PriyaDavidar (Retired Professor, Pondicherry University), Chadapatti, Mavinhalla PO, Nilgiris, TN 643223, India
Dr. Priya Davidar is a retired Professor of Ecology from Pondicherry University. She has a Ph.D. in Zoology from Bombay University and a S.M. in public health from Harvard University. She was a Post Doctoral fellow and later a Senior fellow at the Smithsonian Institution, USA. She is a fellow of the American Association for the Advancement of Science. She has carried out research in the areas of biogeography, pollination biology and conservation biology.
Pollinator mediated gene flow between crops and their wild relatives: the case of the brinjal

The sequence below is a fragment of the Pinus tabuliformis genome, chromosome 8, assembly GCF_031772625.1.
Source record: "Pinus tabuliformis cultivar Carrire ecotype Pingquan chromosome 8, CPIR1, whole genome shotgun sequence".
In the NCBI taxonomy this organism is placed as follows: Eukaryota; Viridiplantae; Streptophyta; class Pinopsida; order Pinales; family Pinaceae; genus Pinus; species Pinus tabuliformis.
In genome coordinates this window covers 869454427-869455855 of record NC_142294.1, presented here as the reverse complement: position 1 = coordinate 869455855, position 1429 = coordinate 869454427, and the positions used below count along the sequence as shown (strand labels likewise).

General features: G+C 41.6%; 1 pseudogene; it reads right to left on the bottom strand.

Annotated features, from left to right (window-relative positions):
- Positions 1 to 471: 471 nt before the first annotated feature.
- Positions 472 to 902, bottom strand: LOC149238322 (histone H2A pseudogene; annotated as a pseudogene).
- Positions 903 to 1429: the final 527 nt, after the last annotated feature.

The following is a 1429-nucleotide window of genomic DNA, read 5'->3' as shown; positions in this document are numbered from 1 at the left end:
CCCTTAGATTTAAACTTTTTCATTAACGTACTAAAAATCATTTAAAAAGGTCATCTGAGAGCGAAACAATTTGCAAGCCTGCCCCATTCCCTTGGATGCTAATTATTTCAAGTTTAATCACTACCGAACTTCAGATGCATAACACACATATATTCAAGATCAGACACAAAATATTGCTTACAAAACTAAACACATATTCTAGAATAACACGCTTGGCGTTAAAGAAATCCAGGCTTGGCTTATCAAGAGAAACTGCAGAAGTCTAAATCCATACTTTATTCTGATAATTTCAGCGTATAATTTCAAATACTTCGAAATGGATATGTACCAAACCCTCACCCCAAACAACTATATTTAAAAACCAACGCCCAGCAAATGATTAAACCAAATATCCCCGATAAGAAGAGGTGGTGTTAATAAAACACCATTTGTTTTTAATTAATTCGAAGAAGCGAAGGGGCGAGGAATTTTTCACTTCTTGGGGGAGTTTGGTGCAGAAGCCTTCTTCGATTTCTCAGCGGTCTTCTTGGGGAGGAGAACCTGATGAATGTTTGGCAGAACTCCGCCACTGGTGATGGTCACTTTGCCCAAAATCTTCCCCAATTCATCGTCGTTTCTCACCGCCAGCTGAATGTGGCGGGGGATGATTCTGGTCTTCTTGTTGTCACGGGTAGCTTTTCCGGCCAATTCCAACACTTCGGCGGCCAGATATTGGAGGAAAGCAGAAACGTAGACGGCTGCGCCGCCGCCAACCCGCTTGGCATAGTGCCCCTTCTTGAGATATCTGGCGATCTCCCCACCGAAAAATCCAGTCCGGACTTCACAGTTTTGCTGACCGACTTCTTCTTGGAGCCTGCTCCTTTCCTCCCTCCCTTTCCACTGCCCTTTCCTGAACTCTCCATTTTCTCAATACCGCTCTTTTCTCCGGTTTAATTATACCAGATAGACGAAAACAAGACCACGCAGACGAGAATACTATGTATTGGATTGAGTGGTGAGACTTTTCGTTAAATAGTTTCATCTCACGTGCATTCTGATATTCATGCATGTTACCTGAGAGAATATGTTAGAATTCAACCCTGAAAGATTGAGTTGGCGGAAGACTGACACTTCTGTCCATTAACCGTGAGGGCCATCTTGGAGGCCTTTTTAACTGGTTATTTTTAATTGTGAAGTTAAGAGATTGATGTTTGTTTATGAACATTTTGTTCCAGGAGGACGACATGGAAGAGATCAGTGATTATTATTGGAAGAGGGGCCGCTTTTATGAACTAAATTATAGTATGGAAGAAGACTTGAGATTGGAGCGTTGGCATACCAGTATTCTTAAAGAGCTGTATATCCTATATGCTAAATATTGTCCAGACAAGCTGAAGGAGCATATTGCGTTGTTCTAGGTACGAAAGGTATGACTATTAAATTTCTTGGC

Pollinators play diverse roles in agro-ecosystems from enhancing fruit production to enabling gene flow between varieties. Wild relatives of crop plants are valued for their use in crop breeding as well as their historical and cultural connections with modern cultivars. Natural hybridization between crop plants and their wild relatives is ubiquitous in nature, and has been estimated to be 88% in 25 major crop plants if they co-occur. Brinjal (SolanummelongenaL.) is an ancient and popular fruit vegetable of Asian origin which is cultivated worldwide, and SolanuminsanumL. (or S. melongenavar. insanum), common across India, may be the nearest ancestor of cropbrinjal. Both wild and crop brinjal are andromonoecious, and commonly buzz pollinated by solitary bees. We studied the potential for gene flow between crop and wild brinjal in several regions in the Western Ghats, southern India, as part of assessing risk of introducing transgenic brinjal. We found that the wild brinjal tended to co-occur alongside brinjal crops, overlapped in flowering times, shared pollinators, and formed fertile F1 hybrids. We used molecular tools to demonstrate gene flow between crop and nearby wild populations, and conclude that there is considerable risk of the transgene escaping into the wild populations. There is therefore an urgent need to take in situ conservation measures to protect these valuable wild germplasmresources.